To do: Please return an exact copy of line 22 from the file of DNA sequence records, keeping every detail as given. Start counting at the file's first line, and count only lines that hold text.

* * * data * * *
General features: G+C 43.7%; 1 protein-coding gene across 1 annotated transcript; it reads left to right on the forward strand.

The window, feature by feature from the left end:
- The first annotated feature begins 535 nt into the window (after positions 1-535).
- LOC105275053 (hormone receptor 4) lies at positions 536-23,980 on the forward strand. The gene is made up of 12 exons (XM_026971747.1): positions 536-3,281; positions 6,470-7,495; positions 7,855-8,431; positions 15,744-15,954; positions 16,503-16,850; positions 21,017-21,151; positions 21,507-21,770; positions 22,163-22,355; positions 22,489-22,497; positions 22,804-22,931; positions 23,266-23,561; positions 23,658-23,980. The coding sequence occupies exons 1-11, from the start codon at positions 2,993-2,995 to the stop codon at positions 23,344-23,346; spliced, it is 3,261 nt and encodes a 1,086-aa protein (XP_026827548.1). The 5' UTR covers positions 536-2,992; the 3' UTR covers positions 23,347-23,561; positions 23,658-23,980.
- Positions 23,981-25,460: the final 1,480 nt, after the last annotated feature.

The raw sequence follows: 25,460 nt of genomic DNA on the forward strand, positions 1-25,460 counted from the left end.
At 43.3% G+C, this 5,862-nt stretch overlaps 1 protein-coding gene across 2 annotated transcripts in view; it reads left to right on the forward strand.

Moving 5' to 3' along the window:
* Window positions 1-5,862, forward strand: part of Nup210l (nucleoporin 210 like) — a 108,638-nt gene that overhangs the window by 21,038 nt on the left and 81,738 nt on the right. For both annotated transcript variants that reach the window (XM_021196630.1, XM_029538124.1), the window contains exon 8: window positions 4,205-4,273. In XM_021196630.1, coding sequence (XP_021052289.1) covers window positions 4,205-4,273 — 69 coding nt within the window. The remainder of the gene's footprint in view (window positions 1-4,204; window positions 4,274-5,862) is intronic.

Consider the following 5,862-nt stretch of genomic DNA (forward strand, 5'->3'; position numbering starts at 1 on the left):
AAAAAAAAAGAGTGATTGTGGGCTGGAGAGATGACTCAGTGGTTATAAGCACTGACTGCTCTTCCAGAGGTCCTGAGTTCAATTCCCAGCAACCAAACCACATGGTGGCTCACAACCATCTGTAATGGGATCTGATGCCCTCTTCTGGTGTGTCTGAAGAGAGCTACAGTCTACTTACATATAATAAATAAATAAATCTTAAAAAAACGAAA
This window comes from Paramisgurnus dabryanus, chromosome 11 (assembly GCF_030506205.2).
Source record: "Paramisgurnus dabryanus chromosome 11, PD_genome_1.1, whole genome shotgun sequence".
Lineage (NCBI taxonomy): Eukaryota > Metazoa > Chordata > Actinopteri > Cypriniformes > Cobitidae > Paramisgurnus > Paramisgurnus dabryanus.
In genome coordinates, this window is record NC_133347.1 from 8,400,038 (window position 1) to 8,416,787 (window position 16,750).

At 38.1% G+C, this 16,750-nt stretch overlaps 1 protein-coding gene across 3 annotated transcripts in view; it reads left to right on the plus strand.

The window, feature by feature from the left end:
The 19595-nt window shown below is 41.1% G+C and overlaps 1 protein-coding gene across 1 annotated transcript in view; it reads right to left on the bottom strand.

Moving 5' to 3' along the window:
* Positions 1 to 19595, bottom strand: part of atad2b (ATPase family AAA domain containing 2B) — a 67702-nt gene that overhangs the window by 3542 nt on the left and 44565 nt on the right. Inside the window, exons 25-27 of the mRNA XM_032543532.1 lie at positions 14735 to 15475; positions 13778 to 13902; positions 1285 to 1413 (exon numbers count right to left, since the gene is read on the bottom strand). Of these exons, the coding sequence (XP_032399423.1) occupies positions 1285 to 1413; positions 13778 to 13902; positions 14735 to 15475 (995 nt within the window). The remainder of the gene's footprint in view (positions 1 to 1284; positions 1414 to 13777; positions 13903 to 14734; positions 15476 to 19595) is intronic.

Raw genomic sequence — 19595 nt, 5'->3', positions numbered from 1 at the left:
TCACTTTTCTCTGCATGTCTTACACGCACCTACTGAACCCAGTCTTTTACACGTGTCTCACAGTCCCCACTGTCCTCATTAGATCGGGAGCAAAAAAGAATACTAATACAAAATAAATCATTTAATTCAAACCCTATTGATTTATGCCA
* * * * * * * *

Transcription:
TCACTTTTCTCTGCATGTCTTACACGCACCTACTGAACCCAGTCTTTTACACGTGTCTCACAGTCCCCACTGTCCTCATTAGATCGGGAGCAAAAAAGAATACTAATACAAAATAAATCATTTAATTCAAACCCTATTGATTTATGCCA